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Monday, May 28, 2012

Soldiers who died by their own hands

On this day we remember and honor soldiers who have been killed. Does that include those who killed themselves? I certainly hope so, given that the stress and horror of warfare is almost certainly responsible for creating the mental conditions that produce the desire to end one's own life as much as they are responsible for physical injuries. At Big Think, Rin Mitchell writes:
In a recent blog post, Major General Dana Pittard described suicide as “an absolute selfish act.” The post came after Pittard attended the funeral of a soldier who had committed suicide. He later recanted his statement, but others believe that he is not the only one that probably views veteran suicide in this light. However, what draws concern for some is that no higher ranking army officials stepped in to publicly respond to Pittard's comments. Pittard's views in no way represent army policy and views, but now that it is out there—it raises the question as to whether senior military leaders and The Department of Defense will ever speak out about what suicide among veterans means—and determine some kind of perspective on it as a country. It was unacceptable and unfortunate for Pittard to take it upon himself to shed light on the subject, especially around the holiday when soldiers of the war are remembered the most—Memorial Day. It isn’t something people want to think about and probably should remain as it has remained—an “unseen tragedy.”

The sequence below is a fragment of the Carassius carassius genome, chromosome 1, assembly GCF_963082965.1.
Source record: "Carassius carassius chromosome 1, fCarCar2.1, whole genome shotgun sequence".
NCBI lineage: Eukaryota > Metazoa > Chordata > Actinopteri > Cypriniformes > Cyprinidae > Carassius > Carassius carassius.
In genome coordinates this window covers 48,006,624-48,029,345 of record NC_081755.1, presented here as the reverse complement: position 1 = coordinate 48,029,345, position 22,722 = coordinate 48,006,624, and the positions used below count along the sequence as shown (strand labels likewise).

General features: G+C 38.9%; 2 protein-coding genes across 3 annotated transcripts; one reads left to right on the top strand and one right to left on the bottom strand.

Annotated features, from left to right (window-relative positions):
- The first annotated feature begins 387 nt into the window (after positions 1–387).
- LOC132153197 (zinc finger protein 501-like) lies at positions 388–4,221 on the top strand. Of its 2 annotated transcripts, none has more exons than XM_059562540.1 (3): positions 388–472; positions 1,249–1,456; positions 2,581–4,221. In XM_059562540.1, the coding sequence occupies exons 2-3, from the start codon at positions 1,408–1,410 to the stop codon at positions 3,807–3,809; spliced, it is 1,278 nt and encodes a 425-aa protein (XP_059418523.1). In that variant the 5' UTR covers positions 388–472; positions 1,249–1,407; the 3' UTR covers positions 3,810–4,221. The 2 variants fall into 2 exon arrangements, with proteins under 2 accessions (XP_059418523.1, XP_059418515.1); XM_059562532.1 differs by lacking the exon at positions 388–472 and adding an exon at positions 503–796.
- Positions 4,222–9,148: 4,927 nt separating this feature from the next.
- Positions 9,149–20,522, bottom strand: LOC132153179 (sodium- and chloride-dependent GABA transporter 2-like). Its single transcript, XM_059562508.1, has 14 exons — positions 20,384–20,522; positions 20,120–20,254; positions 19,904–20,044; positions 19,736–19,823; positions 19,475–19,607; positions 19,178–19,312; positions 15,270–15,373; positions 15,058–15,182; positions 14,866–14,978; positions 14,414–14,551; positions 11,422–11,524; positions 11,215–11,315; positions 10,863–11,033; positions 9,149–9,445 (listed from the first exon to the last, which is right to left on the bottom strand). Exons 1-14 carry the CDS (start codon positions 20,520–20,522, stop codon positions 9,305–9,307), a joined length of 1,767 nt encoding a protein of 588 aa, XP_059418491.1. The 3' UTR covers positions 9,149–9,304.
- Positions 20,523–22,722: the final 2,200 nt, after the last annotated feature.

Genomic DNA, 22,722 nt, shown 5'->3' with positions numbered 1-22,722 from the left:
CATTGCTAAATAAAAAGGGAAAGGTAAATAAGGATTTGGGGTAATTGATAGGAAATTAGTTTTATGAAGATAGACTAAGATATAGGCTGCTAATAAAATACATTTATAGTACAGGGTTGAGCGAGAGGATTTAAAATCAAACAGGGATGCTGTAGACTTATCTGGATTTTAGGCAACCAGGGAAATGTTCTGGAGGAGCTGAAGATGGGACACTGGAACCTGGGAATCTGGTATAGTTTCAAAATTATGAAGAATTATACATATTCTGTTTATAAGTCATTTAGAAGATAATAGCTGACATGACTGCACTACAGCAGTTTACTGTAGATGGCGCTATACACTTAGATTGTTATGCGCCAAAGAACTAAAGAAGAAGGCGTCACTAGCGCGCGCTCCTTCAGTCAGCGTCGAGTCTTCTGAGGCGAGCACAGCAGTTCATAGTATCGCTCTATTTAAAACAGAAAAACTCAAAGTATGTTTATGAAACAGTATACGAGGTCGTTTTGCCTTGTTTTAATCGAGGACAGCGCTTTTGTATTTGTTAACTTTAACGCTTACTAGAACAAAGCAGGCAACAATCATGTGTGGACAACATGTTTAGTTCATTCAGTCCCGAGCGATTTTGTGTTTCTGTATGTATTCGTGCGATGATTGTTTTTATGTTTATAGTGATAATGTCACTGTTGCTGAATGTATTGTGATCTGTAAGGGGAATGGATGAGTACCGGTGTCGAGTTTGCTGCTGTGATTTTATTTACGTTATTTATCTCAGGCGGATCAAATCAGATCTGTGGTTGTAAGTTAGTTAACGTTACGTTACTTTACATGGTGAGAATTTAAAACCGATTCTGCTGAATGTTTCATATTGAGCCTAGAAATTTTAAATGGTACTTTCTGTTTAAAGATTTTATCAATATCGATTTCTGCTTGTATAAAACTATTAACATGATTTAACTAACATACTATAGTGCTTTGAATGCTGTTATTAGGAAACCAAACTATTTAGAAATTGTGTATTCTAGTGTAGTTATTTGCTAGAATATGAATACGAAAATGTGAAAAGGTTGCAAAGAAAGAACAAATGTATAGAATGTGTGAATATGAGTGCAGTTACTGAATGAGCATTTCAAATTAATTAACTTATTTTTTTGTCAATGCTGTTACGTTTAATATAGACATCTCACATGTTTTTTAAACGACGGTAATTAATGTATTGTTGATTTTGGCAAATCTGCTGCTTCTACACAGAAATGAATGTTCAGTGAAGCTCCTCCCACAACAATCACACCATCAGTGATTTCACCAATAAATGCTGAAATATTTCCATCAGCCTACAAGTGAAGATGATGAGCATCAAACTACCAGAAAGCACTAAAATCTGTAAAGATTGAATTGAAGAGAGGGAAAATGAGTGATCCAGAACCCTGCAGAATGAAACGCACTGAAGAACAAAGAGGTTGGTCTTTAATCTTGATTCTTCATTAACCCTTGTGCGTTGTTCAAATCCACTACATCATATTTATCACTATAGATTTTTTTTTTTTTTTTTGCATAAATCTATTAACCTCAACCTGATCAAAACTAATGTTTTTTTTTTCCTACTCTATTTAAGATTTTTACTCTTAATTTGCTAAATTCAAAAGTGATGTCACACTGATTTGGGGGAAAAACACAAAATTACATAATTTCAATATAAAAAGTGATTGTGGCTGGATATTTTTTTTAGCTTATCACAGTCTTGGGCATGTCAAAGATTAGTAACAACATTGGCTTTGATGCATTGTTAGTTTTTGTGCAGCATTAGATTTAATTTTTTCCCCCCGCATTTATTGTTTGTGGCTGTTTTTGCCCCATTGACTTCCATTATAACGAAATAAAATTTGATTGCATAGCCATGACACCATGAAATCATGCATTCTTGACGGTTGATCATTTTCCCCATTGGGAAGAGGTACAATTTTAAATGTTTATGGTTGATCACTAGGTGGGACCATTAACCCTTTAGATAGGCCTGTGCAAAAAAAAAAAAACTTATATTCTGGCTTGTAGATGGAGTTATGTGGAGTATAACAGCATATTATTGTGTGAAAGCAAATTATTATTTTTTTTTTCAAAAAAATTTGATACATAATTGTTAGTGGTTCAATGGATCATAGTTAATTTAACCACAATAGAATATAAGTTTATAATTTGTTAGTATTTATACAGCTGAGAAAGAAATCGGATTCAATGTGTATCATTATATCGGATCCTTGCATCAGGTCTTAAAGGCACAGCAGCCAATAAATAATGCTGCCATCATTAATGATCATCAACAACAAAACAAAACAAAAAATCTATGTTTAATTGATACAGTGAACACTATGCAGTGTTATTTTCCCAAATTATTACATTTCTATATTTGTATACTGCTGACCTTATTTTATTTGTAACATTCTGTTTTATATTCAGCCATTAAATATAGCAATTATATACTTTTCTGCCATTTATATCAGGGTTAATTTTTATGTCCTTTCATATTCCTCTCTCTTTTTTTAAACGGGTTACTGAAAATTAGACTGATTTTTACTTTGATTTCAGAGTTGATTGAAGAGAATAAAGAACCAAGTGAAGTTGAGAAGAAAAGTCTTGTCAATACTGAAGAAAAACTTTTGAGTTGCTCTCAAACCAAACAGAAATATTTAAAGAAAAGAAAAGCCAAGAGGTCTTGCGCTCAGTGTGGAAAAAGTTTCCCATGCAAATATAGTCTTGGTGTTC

I don't think the number of suicides in the Army has increased by 80% since the invasion of Iraq because at that point, Army soldiers became 80% more selfish. I also don't think that the solution is to not think about it. Rather, I think we should acknowledge that depression and post-traumatic stress disorder (PTSD) are common in veterans, and it's not at all unusual for a person experiencing such to contemplate ending his/her own life, and even to eventually follow through with it. To pretend otherwise is to deny the reality of psychological damage caused to soldiers, to count the harm of forcing them into combat in terms of how it breaks their bodies but not how it breaks their minds. A soldier who commits suicide is also a casualty, and should be remembered and grieved alongside his/her compatriots whose deaths were more directly caused and less easily dismissed.

ETA: Big Think has edited their article to note that it was authored by Mitchell and not Orion Jones, so I've edited my post accordingly.

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